Fig 1. The Shining, (poster art)

Jack Torrence, his son Danny and his wife Wendy, head out on a journey to the Overlook Hotel, situated on a Mountain in complete isolation. The Hotel is closed between October and May, so the family are invited to stay at the Hotel because there is no one else there.  Jack takes this opportunity of 'solitude' to write for his new job. However the family soon learn the past horror's of the Overlook Hotel, that surround and effect the people who live in it.

Through out the film Kubrick frequently uses Steadicam shots.
"Steadicam was invented by cinematographer Garrett Brown
who wanted a way for movie viewers to follow action intimately without the jerkiness of a handheld camera and without crews needed to assemble big cameras on dollies."
For example, there is one scene when Danny is speedily go-karting down one of the Hotel corridors. The viewer is placed above Danny, following from behind his every movement. Not only does this scene create an intimidating camera angle by dwarfing Danny's character, it also shows the audience the vast emptiness and space of the Hotel.

Fig. 2 The Shining (film still)

Kubrick is also well known for his use of one point perspective, he uses this technique throughout most of the film, especially within the corridors and hallway where he focuses on what is at the centre of the image. Using Danny as another example there is a scene where  Danny is playing with his toys on the orange and brown patterned carpets.  The camera trains the eye on the centre of the image, creating a one point perspective.  (see image .....)
"Kubrick’s most famous trademark is his use of symmetry in many of the most important shots of his films. He places the camera so that there is a “horizon” that spans the middle of the screen. He uses the very center of the picture as a point of perspective, with everything else in the shot leading to that singular point."

The Hotel's interior is not a typical horror movie set.  no cobwebs and no castle.   Kubrick instead contrasts the theme of horror by sing  clean, simple and modern architecture. Roy Walker (Set designer) gathered images of real hotel rooms from all around America. Once Kubrick chose his favourite interior's, the production team then replicated these interior designs for the movie.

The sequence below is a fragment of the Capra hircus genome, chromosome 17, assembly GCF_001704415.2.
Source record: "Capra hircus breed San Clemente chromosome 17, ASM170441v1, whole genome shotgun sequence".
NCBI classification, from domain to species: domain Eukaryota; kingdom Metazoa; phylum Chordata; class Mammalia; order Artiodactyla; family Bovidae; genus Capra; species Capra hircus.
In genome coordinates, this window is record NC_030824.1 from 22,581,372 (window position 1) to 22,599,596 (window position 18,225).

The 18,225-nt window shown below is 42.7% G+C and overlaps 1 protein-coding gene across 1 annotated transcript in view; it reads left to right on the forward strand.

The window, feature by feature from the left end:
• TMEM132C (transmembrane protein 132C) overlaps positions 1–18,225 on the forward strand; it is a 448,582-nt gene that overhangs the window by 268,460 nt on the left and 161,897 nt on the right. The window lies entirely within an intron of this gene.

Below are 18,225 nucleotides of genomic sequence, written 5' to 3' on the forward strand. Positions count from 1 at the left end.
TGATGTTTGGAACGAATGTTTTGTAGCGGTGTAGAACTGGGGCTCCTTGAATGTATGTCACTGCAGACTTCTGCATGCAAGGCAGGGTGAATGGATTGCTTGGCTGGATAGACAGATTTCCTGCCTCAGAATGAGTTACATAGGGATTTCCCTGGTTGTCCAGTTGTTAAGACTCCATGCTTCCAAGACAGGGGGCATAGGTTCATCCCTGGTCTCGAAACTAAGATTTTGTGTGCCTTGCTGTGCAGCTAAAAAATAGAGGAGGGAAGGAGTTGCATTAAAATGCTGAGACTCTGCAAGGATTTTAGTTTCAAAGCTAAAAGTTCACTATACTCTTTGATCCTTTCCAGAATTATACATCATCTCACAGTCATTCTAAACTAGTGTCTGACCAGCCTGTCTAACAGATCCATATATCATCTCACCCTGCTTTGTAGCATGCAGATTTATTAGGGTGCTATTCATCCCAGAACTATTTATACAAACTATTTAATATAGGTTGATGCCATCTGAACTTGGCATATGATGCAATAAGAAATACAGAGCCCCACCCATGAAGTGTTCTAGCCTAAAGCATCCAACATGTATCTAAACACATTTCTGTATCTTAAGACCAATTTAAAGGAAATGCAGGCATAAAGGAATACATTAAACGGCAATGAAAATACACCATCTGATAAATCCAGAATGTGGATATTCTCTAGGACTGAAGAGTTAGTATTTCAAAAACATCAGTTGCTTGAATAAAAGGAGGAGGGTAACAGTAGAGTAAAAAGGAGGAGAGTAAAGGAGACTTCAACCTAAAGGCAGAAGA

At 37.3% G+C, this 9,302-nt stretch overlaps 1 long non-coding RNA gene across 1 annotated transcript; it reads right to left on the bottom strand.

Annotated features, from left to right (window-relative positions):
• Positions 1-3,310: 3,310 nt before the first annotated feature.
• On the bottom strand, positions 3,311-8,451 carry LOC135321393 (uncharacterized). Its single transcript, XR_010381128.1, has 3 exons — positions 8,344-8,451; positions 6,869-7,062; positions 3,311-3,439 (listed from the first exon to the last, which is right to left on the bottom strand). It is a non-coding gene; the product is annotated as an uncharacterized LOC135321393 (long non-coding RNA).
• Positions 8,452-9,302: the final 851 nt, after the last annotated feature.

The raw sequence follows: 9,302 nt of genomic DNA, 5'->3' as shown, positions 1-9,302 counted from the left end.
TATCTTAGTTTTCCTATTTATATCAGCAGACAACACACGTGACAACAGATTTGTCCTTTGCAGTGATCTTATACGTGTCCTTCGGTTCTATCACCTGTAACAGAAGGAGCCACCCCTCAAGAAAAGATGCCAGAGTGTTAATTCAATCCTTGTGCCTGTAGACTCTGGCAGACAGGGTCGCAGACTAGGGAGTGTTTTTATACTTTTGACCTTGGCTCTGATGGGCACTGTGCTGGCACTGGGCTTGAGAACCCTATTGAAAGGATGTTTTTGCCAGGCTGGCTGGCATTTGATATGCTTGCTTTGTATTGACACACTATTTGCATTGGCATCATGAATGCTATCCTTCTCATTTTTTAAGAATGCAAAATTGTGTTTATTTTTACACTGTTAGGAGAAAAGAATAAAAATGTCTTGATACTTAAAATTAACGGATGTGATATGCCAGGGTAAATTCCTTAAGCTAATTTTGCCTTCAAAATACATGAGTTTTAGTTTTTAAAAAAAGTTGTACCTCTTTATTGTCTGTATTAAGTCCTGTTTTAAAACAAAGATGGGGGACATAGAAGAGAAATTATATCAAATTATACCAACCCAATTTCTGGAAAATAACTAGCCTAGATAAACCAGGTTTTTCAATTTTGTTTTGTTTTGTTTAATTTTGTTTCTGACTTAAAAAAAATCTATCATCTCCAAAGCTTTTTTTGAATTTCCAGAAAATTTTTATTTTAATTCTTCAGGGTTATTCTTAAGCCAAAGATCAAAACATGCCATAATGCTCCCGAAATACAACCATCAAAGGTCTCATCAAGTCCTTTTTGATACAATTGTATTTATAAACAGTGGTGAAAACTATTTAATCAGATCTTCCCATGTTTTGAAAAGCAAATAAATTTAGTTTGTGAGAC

“We wanted the hotel to look authentic rather than like a traditionally spooky movie hotel,” Kubrick said. “The hotel's labyrinthine layout and huge rooms, I believed, would alone provide an eerie enough atmosphere. This realistic approach was also followed in the lighting, and in every aspect of the d├ęcor it seemed to me that the perfect guide for this approach could be found in Kafka's writing style. His stories are fantastic and allegorical, but his writing is simple and straightforward, almost journalistic.”

Like my previous film review for Black Narcisuss, you could argue that there is colour symbolism in this film too. When Jack gradually becomes more angered and psychotic, Kubrick cleverly places the character within a red toilet. Red is a colour you might associate with evil or anger. A great example of how the set can sub-consciously  help the audience understand a characters mood.
"The room is utterly unlike any other in the hotel – it’s as though it’s a direct projection of Jack’s violent mind, which it almost certainly is. It’s but one example of how Kubrick uses colour and design to reflect the mood of his characters."The music itself plays a vital part in creating the horror and thrill for the film. The use of non-diegectic sound is very random and disturbing. Sometimes the film would simply flash a week day on the screen.  The eerie music beforehand causes the viewer to anticipate something sinister.  Yet the viewer is relieved to discover  that its just Tuesday.

Illustration List:
Figure 1. The Shining (poster art) https://en.wikipedia.org/wiki/The_Shining_(film) (Accessed on 30 November 2016)
Figure 2 The Shining (film still) http://www.denofgeek.com/movies/18283/iconic-set-design-the-shinings-overlook-hotel (Accessed on 30 November 2016)


Bibliography:
Gothamist, Film Society Of Lincoln Center To Celebrate Groundbreaking Steadicamcam Movies, Including 'The Shining' and 'Boogie Nights' http://gothamist.com/2016/11/28/steadicam_lincoln_center.php  (Accessed on 30 November 2016)

Den of Geek, Iconic set design: The Shining's Overlook, In: Den of Geek At: URL: http://www.denofgeek.com/movies/18283/iconic-set-design-the-shinings-overlook-hotel (Accessed on 30 November 2016)






Thursday, 15 December 2016

Reflective Statement for "What if? Metropolis"

Intially I quickly created thumbnails of my artists world without properly understanding the complete project brief. This meant that many of my thumbnails did not really fit into my final design.  I learnt: 1) the importance of understanding the task 2) that thumbnails are never wasted time.  What may not be good in one project might be perfect for another.